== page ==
I’ll be the first to admit that I was always rubbish at writing letters. I have also not been good at getting my son to write thank you letters, but there’s still time.

That doesn’t take away from the fact that it used to be lovely to receive letters even if you found writing letters to be a bit of a chore. Carrying around something which someone you cared about who might be a long way off had touched and pored over as they were trying to find the words to say whatever they were saying somehow has more meaning than electronic communications. Where the content was emotional you could see this reflected in the handwriting. Where it was difficult to express, you could see this in the crossings out and correction fluid marks. Or, as the sender, the wastepaper basket filled with abandoned drafts. Track Changes in Word may make its own modern palimpsests, but they are a pale imitation.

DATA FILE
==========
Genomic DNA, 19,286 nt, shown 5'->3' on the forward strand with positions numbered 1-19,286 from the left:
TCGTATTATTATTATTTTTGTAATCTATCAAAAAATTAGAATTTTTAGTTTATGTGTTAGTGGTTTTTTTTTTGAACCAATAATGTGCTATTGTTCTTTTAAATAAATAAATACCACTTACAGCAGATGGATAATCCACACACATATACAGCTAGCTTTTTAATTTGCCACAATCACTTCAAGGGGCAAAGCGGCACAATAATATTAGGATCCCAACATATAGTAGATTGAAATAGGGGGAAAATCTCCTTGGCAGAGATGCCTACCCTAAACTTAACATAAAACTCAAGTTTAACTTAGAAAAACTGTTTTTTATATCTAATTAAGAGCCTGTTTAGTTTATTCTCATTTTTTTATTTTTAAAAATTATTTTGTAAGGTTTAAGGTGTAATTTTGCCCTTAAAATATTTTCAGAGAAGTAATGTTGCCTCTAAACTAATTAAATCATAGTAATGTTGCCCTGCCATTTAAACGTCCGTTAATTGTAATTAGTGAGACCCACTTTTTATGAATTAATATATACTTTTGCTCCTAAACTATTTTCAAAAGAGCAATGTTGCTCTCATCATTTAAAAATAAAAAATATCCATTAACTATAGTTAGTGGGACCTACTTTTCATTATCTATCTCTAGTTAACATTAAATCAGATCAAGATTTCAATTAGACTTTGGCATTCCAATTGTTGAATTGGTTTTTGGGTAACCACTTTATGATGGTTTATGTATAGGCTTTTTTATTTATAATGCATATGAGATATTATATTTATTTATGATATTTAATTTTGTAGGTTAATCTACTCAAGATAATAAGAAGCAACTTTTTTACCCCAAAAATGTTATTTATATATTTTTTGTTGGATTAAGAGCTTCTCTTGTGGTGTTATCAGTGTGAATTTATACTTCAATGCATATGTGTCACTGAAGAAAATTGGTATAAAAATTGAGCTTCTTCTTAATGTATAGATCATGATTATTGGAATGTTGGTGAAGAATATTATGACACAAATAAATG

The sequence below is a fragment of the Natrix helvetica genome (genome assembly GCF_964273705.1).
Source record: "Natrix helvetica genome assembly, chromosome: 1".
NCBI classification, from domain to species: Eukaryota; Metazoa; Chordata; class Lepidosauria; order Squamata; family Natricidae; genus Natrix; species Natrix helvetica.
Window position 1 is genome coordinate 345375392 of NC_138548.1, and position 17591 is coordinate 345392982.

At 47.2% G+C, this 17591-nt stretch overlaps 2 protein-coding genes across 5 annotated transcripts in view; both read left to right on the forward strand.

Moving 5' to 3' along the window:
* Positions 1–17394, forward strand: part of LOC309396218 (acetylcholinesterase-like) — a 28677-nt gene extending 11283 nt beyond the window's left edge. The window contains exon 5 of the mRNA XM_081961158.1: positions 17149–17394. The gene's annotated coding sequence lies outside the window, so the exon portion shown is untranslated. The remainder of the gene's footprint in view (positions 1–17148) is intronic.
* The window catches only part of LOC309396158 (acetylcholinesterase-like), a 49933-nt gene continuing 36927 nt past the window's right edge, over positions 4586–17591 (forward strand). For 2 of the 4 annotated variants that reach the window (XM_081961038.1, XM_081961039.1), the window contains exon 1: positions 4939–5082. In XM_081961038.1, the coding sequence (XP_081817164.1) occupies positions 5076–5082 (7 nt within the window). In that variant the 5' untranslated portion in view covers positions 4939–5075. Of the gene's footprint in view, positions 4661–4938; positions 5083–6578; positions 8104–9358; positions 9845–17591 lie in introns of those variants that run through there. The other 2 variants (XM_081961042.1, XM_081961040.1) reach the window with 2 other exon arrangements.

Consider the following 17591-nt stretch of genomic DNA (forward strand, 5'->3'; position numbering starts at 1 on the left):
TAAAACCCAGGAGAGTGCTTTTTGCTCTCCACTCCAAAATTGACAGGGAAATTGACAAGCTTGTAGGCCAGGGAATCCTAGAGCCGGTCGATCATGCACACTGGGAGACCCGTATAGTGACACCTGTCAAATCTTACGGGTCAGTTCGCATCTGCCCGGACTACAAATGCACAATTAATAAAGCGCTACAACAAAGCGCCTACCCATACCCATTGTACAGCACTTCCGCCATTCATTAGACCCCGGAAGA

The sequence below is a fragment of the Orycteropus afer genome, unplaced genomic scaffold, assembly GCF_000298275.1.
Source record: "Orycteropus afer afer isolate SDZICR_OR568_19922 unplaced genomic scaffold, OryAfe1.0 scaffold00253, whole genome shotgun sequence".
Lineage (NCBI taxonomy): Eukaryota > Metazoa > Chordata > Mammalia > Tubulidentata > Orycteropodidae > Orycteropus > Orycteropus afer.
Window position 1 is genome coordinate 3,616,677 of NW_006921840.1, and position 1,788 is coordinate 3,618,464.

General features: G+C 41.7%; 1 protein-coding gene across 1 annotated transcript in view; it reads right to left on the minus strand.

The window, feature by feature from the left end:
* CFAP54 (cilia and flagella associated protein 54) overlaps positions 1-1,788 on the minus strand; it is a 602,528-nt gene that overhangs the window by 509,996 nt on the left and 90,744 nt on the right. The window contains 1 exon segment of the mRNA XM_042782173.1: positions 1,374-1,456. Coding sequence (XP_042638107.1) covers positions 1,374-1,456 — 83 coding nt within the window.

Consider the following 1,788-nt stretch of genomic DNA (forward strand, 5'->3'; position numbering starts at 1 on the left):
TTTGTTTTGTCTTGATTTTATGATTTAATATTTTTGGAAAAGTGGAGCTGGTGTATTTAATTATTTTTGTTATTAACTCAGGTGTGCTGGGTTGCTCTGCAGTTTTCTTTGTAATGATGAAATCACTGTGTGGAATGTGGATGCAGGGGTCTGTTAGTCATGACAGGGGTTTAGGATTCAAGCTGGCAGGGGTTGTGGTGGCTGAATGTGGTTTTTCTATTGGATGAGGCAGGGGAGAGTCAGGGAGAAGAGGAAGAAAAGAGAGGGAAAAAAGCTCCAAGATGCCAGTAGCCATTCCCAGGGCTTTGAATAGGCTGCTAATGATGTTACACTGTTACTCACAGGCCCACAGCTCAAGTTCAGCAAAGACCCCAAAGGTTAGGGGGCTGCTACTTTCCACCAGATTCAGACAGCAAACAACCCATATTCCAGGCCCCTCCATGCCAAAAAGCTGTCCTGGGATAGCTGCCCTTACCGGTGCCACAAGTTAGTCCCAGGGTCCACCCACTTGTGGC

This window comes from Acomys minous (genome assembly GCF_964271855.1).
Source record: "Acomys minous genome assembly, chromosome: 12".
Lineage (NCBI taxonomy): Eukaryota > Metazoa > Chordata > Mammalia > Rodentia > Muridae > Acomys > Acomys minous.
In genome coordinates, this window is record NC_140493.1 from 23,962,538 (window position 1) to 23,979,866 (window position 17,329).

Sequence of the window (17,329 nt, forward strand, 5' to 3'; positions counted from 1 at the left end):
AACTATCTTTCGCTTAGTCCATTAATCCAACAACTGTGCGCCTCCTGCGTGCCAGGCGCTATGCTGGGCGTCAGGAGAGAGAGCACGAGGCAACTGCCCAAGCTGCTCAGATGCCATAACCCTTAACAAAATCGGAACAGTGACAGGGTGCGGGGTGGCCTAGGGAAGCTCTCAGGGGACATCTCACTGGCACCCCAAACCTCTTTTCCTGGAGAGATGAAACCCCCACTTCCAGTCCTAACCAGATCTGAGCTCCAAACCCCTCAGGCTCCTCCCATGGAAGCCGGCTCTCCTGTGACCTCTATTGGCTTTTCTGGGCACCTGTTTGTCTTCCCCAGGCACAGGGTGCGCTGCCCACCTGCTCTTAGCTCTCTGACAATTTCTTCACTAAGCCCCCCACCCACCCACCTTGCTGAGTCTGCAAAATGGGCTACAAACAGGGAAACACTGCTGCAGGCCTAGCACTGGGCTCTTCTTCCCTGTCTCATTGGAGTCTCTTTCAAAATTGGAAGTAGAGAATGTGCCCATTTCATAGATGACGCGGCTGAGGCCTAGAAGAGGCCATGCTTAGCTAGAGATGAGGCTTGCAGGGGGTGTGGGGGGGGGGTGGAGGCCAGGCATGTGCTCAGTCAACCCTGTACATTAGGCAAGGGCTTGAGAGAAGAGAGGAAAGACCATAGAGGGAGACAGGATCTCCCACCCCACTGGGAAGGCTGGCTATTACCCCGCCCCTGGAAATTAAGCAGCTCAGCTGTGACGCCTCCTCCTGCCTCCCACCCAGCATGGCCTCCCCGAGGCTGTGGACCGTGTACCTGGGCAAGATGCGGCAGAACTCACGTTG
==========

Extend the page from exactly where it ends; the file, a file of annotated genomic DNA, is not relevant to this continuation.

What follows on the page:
Who goes back and reads their emails of a decade ago? Who still has last year’s SMS texts or voicemails. Who will review last weeks tweets? Who wouldn’t be intrigued to read a neat pile of love letters from their grandparents’ courtship?


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